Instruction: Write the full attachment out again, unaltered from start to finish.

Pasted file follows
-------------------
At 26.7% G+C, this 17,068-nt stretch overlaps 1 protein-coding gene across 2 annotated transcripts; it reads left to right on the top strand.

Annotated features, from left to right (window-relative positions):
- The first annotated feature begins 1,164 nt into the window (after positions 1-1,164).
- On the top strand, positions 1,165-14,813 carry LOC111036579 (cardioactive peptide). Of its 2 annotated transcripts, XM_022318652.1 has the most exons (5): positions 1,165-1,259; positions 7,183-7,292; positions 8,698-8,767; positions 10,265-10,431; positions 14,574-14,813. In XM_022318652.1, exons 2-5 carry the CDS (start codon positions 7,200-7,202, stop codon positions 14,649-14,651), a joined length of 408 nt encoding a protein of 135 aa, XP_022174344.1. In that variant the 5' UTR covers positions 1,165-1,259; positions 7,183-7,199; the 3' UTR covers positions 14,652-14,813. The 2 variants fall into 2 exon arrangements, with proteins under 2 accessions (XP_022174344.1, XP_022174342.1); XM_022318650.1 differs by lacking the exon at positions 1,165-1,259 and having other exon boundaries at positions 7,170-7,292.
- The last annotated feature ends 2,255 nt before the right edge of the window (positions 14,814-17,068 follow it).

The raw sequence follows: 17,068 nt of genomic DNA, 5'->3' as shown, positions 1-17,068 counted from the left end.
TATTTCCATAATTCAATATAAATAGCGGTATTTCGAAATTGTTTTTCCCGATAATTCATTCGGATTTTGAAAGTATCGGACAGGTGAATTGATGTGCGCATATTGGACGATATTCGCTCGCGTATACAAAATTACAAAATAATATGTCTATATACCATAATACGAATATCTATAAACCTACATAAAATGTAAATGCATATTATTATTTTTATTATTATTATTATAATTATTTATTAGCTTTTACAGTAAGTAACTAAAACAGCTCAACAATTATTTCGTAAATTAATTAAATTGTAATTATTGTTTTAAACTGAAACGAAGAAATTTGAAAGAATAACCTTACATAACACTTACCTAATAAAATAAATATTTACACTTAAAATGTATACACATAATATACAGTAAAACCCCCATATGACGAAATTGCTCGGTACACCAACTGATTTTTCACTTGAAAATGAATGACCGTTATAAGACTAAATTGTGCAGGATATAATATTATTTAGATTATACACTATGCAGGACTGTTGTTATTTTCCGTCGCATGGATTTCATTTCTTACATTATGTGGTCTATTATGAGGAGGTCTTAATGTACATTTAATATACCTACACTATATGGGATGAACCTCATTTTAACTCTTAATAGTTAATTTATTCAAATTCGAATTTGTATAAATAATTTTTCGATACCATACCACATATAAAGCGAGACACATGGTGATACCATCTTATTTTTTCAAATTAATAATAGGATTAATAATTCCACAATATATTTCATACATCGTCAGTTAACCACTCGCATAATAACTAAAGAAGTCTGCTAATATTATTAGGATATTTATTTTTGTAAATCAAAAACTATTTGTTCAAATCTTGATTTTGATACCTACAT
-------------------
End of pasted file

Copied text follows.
At 26.7% G+C, this 17,068-nt stretch overlaps 1 protein-coding gene across 2 annotated transcripts; it reads left to right on the top strand.

Annotated features, from left to right (window-relative positions):
- The first annotated feature begins 1,164 nt into the window (after positions 1-1,164).
- On the top strand, positions 1,165-14,813 carry LOC111036579 (cardioactive peptide). Of its 2 annotated transcripts, XM_022318652.1 has the most exons (5): positions 1,165-1,259; positions 7,183-7,292; positions 8,698-8,767; positions 10,265-10,431; positions 14,574-14,813. In XM_022318652.1, exons 2-5 carry the CDS (start codon positions 7,200-7,202, stop codon positions 14,649-14,651), a joined length of 408 nt encoding a protein of 135 aa, XP_022174344.1. In that variant the 5' UTR covers positions 1,165-1,259; positions 7,183-7,199; the 3' UTR covers positions 14,652-14,813. The 2 variants fall into 2 exon arrangements, with proteins under 2 accessions (XP_022174344.1, XP_022174342.1); XM_022318650.1 differs by lacking the exon at positions 1,165-1,259 and having other exon boundaries at positions 7,170-7,292.
- The last annotated feature ends 2,255 nt before the right edge of the window (positions 14,814-17,068 follow it).

The raw sequence follows: 17,068 nt of genomic DNA, 5'->3' as shown, positions 1-17,068 counted from the left end.
TATTTCCATAATTCAATATAAATAGCGGTATTTCGAAATTGTTTTTCCCGATAATTCATTCGGATTTTGAAAGTATCGGACAGGTGAATTGATGTGCGCATATTGGACGATATTCGCTCGCGTATACAAAATTACAAAATAATATGTCTATATACCATAATACGAATATCTATAAACCTACATAAAATGTAAATGCATATTATTATTTTTATTATTATTATTATAATTATTTATTAGCTTTTACAGTAAGTAACTAAAACAGCTCAACAATTATTTCGTAAATTAATTAAATTGTAATTATTGTTTTAAACTGAAACGAAGAAATTTGAAAGAATAACCTTACATAACACTTACCTAATAAAATAAATATTTACACTTAAAATGTATACACATAATATACAGTAAAACCCCCATATGACGAAATTGCTCGGTACACCAACTGATTTTTCACTTGAAAATGAATGACCGTTATAAGACTAAATTGTGCAGGATATAATATTATTTAGATTATACACTATGCAGGACTGTTGTTATTTTCCGTCGCATGGATTTCATTTCTTACATTATGTGGTCTATTATGAGGAGGTCTTAATGTACATTTAATATACCTACACTATATGGGATGAACCTCATTTTAACTCTTAATAGTTAATTTATTCAAATTCGAATTTGTATAAATAATTTTTCGATACCATACCACATATAAAGCGAGACACATGGTGATACCATCTTATTTTTTCAAATTAATAATAGGATTAATAATTCCACAATATATTTCATACATCGTCAGTTAACCACTCGCATAATAACTAAAGAAGTCTGCTAATATTATTAGGATATTTATTTTTGTAAATCAAAAACTATTTGTTCAAATCTTGATTTTGATACCTACAT